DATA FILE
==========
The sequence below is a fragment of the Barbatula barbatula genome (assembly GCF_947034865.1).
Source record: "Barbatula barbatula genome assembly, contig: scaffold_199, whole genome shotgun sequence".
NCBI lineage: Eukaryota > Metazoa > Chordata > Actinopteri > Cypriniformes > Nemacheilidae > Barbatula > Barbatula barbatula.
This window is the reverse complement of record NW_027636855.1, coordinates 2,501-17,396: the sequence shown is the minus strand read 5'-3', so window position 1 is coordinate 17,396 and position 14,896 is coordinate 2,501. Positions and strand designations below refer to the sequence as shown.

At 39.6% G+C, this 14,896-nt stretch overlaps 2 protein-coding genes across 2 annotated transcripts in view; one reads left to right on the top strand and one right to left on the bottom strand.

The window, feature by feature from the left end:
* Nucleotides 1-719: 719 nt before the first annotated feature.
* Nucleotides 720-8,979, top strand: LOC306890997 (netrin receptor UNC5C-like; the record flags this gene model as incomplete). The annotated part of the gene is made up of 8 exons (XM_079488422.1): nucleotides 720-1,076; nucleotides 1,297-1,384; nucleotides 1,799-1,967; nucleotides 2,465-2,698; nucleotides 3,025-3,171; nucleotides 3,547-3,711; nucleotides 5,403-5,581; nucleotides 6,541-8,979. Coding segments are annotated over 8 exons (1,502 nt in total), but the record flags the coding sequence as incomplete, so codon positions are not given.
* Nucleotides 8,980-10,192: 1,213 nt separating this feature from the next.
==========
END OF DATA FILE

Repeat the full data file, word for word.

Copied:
The sequence below is a fragment of the Barbatula barbatula genome (assembly GCF_947034865.1).
Source record: "Barbatula barbatula genome assembly, contig: scaffold_199, whole genome shotgun sequence".
NCBI lineage: Eukaryota > Metazoa > Chordata > Actinopteri > Cypriniformes > Nemacheilidae > Barbatula > Barbatula barbatula.
This window is the reverse complement of record NW_027636855.1, coordinates 2,501-17,396: the sequence shown is the minus strand read 5'-3', so window position 1 is coordinate 17,396 and position 14,896 is coordinate 2,501. Positions and strand designations below refer to the sequence as shown.

At 39.6% G+C, this 14,896-nt stretch overlaps 2 protein-coding genes across 2 annotated transcripts in view; one reads left to right on the top strand and one right to left on the bottom strand.

The window, feature by feature from the left end:
* Nucleotides 1-719: 719 nt before the first annotated feature.
* Nucleotides 720-8,979, top strand: LOC306890997 (netrin receptor UNC5C-like; the record flags this gene model as incomplete). The annotated part of the gene is made up of 8 exons (XM_079488422.1): nucleotides 720-1,076; nucleotides 1,297-1,384; nucleotides 1,799-1,967; nucleotides 2,465-2,698; nucleotides 3,025-3,171; nucleotides 3,547-3,711; nucleotides 5,403-5,581; nucleotides 6,541-8,979. Coding segments are annotated over 8 exons (1,502 nt in total), but the record flags the coding sequence as incomplete, so codon positions are not given.
* Nucleotides 8,980-10,192: 1,213 nt separating this feature from the next.